It gets worse.

The rest of the first side, graced by tunes like "Russian Roulette, 1st and 2nd movement"--the story of a Russian archduke who rides across Siberia, plays Russian roulette, dies and rises again from the dead. The death is heralded by crashing chords from Hubbard's piano, the ascension by a rising run on the bouzouki. As "Russian Roulette" gives way to "Dream #23," Clarke--in his sole appearance on the album--gives a grim picture of war-wracked Stuart England. His bass conveys depression and despair by a simple, minor sequence. Hubbard tries to flesh out the piece by drastically slowing the tempo and playing entirely in the piano's lower register. For all of Hubbard's attempts to write "felt" music, her combination of blatant imagery and her derivative performance produces songs that are just background noises.

Hubbard does not reach her nadir, however, until the second side of the album. The second cut, "Arabia," is introduced to us with the following notes:

Amen-ide-ra and his woman Jora led four thousand desert tribesman in a successful revolt against a decadent, evil regime of Sheik lords. These two were essentially vagabonds of unusual wisdom. Their reign marked a golden era lost to historians. Eventually, Amen-ide-ra yielded to the call of the sands and, taking his sword and horse, rode into the sunrise. Jora and Amen saluted each other as one vagabond to another. Jora stayed to rule.

A grim song follows. A synthesizer simulates the wailing of Muslim prayer chants, in what sounds like an attempt to parody ancient ritual. Juxtaposed with her notes, Hubbard's piano part on the cut becomes simply a trite rendition of images that have long-ago been worked to death. In her search for a niche for herself, Hubbard, despite her supposed "renaissance," merely recasts old tunes, old images, and old ideas in a new, sucaryled form.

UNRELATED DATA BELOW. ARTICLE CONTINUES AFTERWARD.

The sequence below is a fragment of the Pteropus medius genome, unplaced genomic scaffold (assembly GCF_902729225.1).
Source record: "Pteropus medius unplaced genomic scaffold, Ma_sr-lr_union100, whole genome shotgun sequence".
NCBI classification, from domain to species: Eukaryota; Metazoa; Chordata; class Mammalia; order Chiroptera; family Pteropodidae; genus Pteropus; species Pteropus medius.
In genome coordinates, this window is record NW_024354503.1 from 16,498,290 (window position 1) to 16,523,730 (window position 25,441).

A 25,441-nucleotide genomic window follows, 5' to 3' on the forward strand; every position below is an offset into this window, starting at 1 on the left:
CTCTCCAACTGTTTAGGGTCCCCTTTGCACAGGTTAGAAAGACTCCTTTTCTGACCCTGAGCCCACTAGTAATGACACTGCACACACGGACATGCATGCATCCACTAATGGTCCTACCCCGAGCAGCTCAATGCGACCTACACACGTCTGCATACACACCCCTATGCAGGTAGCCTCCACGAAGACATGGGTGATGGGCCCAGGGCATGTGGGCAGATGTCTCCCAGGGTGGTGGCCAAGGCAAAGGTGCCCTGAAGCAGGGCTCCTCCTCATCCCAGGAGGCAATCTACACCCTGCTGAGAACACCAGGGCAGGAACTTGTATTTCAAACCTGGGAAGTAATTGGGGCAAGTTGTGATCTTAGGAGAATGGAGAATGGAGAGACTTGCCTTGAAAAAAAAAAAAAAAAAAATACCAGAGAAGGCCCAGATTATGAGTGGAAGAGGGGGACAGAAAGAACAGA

One must wonder then, why the hype? Why should Corea and Clarke endorse this album, write poems to Hubbard, much less play on it? The answer is that Hubbard is only a part-time musician; the bulk of her time is spent as an executive in her father's--L. Ron Hubbard's-- Church of Scientology, and both Clarke and Corea are scientologists. Hubbard said she was trying to make no social statement with this album--she achieved all she wanted from her work in her church and was content with that.

This contentment, if nothing else, shines forth on LifeTimes. The music contains no downers for the unwary lister but there are no real highs either. Like Hubbard herself, this album proceeds on an even keel, making little or no impression on its surroundings. In spite of that, and in spite of anyone's best efforts, I suppose this album will gain a wide audience. For in spite of the lack of content, social, emotional or otherwise; in spite of the hackneyed imagery and lackluster performances, this album will be heard. In the dentist's offices, in the banks, in the airports and restaurants, it will, God help us, be heard.